JACKSONVILLE, Ark. — On the Friday before Election Day, both rivals for central Arkansas's congressional seat campaigned in the parts of the district where they can count on their core voters.
Republican incumbent Rep. French Hill spent the day in less-populated White County. Democratic challenger State Sen. Joyce Elliott cheered on early voters at popular Little Rock and North Little Rock polling sites.
"The campaign is going great, especially this final week," said Rep. Hill during one stop at Unity Health White County Medical Center in Searcy. "I've really enjoyed going out and finding undecided voters."
Down Highway 67/167, Sen. Elliott got signs waving at Laman Library in North Little Rock a little after lunch, while keeping an eye on the votes she needs away from the urban center of the district.
"Democrats are rising in those counties and most people don't realize that, but it's happening," she said.
The tight race has produced polls that have both campaigns confident. The district goes from urban to rural quickly once you move outside the Little Rock metro area. Republicans, including Hill, have counted on racking up votes in all the outlying areas to hold off Democratic challenges in Pulaski County, where early voting has been strong.
If either candidate gets some crossover, they could get the win.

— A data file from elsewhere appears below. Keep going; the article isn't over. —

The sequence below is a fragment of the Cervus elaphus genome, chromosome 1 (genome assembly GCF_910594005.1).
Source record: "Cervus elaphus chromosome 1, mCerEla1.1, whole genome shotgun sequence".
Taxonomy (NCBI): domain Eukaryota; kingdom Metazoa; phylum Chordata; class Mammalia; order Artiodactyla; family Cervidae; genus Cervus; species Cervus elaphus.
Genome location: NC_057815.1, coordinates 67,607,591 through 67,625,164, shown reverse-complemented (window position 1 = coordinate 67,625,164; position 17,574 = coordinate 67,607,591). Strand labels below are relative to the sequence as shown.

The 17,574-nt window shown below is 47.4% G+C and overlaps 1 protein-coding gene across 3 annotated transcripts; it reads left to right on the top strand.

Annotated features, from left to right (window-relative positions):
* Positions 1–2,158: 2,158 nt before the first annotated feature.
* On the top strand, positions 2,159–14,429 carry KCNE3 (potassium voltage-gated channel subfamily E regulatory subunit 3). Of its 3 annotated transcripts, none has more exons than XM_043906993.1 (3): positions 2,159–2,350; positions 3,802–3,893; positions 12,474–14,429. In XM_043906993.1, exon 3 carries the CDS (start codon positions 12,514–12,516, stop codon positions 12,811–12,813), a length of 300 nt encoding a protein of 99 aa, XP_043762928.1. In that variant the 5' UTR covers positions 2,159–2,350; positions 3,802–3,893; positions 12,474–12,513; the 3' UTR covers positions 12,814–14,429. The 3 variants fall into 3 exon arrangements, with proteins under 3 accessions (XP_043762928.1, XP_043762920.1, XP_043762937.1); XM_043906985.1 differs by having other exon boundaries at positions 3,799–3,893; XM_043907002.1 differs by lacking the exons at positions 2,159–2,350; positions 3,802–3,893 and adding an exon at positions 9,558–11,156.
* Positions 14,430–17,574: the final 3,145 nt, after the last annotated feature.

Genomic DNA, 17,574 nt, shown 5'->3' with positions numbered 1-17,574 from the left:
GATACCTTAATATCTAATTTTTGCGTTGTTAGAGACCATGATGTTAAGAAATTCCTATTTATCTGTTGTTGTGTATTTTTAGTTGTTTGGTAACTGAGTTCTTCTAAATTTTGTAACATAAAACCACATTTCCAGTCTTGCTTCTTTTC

"We have been very successful at getting votes out of these other counties. I'm sure people are going to be surprised," said Sen. Elliott.
"Gosh, you gotta wring votes out of everybody," Hill said when asked how many more votes are available in the areas he toured Friday. "That's one of our best obligations as citizens is our obligation to vote. So we're on the hunt for anybody who hasn't taken advantage of our early vote period."
Hill spoke alongside fellow U.S. House Rep. Liz Cheney (R- Wyoming). The daughter of former Vice President Dick Cheney joined Hill, as well as Arkansas's two Republican senators, John Boozman and Tom Cotton.
After starting the morning at an elementary school in Greenbrier, the group toured the Searcy hospital and checked out its COVID-19 testing efforts. They had lunch with supporters and then met with police before moving to a roundtable with military families in Jacksonville, home of Little Rock Air Force Base.
The entire tour fit squarely in the GOP wheelhouse.
"The extent to which we've gone through this trying economic time and going through trying to deal with the pandemic, French has been an absolute leader," said Rep. Cheney on why she came to Arkansas.
Beyond masks and fist-bumps instead of handshakes, the tour resembled a tradition day on the campaign trail. Sen. Elliott, though, has mirrored national Democratic campaign cues and limited rallies and gatherings. She pointed to several drive-up rallies and efforts she put in before the pandemic that she says will help deliver her message outside the city.
"The people out in these outer areas have the same issues as everybody else," she said. "They want to be heard. They want to be seen."